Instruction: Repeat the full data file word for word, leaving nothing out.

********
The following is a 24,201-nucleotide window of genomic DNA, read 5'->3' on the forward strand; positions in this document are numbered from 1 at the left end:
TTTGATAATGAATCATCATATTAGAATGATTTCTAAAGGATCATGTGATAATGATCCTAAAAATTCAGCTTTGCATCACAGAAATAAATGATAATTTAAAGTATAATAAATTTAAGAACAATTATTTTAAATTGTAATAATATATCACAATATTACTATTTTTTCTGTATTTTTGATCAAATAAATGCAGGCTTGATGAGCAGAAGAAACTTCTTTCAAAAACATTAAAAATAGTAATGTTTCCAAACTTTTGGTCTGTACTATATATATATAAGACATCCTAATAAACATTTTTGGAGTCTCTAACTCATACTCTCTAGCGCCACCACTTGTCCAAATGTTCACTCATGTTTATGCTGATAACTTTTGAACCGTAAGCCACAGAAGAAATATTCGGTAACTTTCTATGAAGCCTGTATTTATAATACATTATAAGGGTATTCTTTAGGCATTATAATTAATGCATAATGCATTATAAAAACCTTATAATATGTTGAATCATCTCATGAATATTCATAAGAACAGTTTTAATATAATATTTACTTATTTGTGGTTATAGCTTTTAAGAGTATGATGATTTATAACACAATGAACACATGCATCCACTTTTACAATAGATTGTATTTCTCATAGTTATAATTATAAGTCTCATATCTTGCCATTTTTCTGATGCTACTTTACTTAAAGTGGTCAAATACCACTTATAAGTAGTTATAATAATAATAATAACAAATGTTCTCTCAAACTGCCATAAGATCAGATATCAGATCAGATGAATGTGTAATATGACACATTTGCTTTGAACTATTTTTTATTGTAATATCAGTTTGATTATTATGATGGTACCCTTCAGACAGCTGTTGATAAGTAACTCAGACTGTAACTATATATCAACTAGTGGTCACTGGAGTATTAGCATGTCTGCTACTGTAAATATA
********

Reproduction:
The following is a 24,201-nucleotide window of genomic DNA, read 5'->3' on the forward strand; positions in this document are numbered from 1 at the left end:
TTTGATAATGAATCATCATATTAGAATGATTTCTAAAGGATCATGTGATAATGATCCTAAAAATTCAGCTTTGCATCACAGAAATAAATGATAATTTAAAGTATAATAAATTTAAGAACAATTATTTTAAATTGTAATAATATATCACAATATTACTATTTTTTCTGTATTTTTGATCAAATAAATGCAGGCTTGATGAGCAGAAGAAACTTCTTTCAAAAACATTAAAAATAGTAATGTTTCCAAACTTTTGGTCTGTACTATATATATATAAGACATCCTAATAAACATTTTTGGAGTCTCTAACTCATACTCTCTAGCGCCACCACTTGTCCAAATGTTCACTCATGTTTATGCTGATAACTTTTGAACCGTAAGCCACAGAAGAAATATTCGGTAACTTTCTATGAAGCCTGTATTTATAATACATTATAAGGGTATTCTTTAGGCATTATAATTAATGCATAATGCATTATAAAAACCTTATAATATGTTGAATCATCTCATGAATATTCATAAGAACAGTTTTAATATAATATTTACTTATTTGTGGTTATAGCTTTTAAGAGTATGATGATTTATAACACAATGAACACATGCATCCACTTTTACAATAGATTGTATTTCTCATAGTTATAATTATAAGTCTCATATCTTGCCATTTTTCTGATGCTACTTTACTTAAAGTGGTCAAATACCACTTATAAGTAGTTATAATAATAATAATAACAAATGTTCTCTCAAACTGCCATAAGATCAGATATCAGATCAGATGAATGTGTAATATGACACATTTGCTTTGAACTATTTTTTATTGTAATATCAGTTTGATTATTATGATGGTACCCTTCAGACAGCTGTTGATAAGTAACTCAGACTGTAACTATATATCAACTAGTGGTCACTGGAGTATTAGCATGTCTGCTACTGTAAATATA